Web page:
He went on to graduate and as was customary with his older siblings, went ahead to graduate school overseas. I lent a shoulder to his girlfriend when their relationship suffered the attendant strains that come along with long distant relationships. I encouraged her to date; actively kicking against the double standards that exists between men and women in dating. I knew Ayo would be actively dating and didn’t think it was fair she should be left holding the short end of the stick. He would call me on the phone from time to time, asking how I was faring…then once he said:” I hear you are the one encouraging my wife to cheat on me, Mobs.” To which I quickly retorted: Ol’boy it’s not over until it’s over. He laughed, albeit strained. He made it home a year before I got married. His first couple of months back were riddled with series of conflict between them. I initially gave the altercations off as the adjustments they were both going through with his recent return. They argued incessantly. Once after a particularly bad blow out, she came to see me. I had gone to bed early that evening and remember waking suddenly to find her sitting at the foot of my bed. Her eyes bright from unshed tears. He was always drinking. When he drank, he was different. He became aggressive and vulgar. I was in shock. The picture she painted did not correlate with the Ayo I knew. I thought back to our early days together. I remembered the slurred speech I chose to ignore. The way his eyes were constantly bloodshot during our laboratory classes, the way his car perpetually stank of alcohol. I saw the signs but chose not to read them. I felt ashamed.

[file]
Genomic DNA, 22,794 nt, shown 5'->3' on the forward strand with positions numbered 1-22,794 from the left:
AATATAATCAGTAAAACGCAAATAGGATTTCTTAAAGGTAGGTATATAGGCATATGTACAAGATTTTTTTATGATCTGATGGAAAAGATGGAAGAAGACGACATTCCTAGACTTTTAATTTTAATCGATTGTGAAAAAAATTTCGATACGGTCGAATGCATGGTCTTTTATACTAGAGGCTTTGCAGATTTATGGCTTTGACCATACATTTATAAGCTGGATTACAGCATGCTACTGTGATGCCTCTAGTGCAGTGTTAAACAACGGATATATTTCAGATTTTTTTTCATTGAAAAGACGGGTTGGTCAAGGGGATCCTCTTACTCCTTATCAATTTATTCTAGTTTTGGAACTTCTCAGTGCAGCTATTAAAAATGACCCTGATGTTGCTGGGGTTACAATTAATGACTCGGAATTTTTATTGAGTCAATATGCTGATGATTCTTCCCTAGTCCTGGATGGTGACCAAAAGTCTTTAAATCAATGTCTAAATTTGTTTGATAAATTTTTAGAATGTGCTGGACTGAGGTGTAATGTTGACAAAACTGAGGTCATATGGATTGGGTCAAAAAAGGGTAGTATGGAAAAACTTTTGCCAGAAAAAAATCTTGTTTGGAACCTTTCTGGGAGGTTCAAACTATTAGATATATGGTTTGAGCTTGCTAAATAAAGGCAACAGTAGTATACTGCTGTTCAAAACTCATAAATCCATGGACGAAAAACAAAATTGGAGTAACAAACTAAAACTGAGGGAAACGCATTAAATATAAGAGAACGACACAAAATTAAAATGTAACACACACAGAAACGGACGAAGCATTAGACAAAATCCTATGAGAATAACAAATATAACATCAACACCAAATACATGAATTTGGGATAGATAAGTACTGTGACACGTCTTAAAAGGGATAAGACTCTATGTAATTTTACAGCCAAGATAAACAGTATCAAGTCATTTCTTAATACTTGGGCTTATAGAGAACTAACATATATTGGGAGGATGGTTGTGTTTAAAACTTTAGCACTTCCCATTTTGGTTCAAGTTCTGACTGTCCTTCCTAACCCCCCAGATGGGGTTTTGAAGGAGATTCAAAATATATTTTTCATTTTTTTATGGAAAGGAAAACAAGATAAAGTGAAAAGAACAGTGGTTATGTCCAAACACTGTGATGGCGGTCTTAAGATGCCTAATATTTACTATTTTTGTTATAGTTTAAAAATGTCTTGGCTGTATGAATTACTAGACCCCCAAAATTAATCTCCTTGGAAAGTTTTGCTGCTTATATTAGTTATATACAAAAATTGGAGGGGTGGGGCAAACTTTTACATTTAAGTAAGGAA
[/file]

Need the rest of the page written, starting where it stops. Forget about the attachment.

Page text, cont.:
When I confronted him, he refused to accept responsibility for his actions. He wasn’t an alcoholic, he laughed me to derision. I was overreacting just like she was. He was under pressure at work. She wasn’t understanding, she wasn’t supportive. He went on and on. Every body was to blame for his choices. My head spun. When I pressed him further, he grew angry. He said I was part of the problem, putting ideas in her head, encouraging her to do away with their relationship. Like a volcano, I erupted. Words like molten larva tumbled over themselves over black ashes. There was heat in my anger and destruction in its path.The beautiful tapestry, that was once our relationship began to unravel. I was too angry, he was too proud.

At my wedding, he gave me a hug. He whispered his apologies in my ear. I held his face between my palms. All was forgiven. My friend he stayed-warts and all. Against her better judgement, she went ahead and married him. I hoped, no prayed starting a home would cure the restlessness that drove him to drink. There seemed to be a brief period when they were happy, when he seemed to settle down somewhat. When his eyes were clear and not cloudy, his face was not slack from drink. Then it all went to hell. The more he drank, the more he broke the boundaries of their relationship. It was one misstep after the other. He would pick fights with her at the drop of the hat. He imagined ghosts in their relationship. He grew paranoid and increasingly aggressive. She suffered three miscarriages and became increasingly embittered and disillusioned. Family waded in, it didn’t help none. I tried to speak with him, he refused to listen.It was his marriage, not mine. He drew an invincible line in the sand.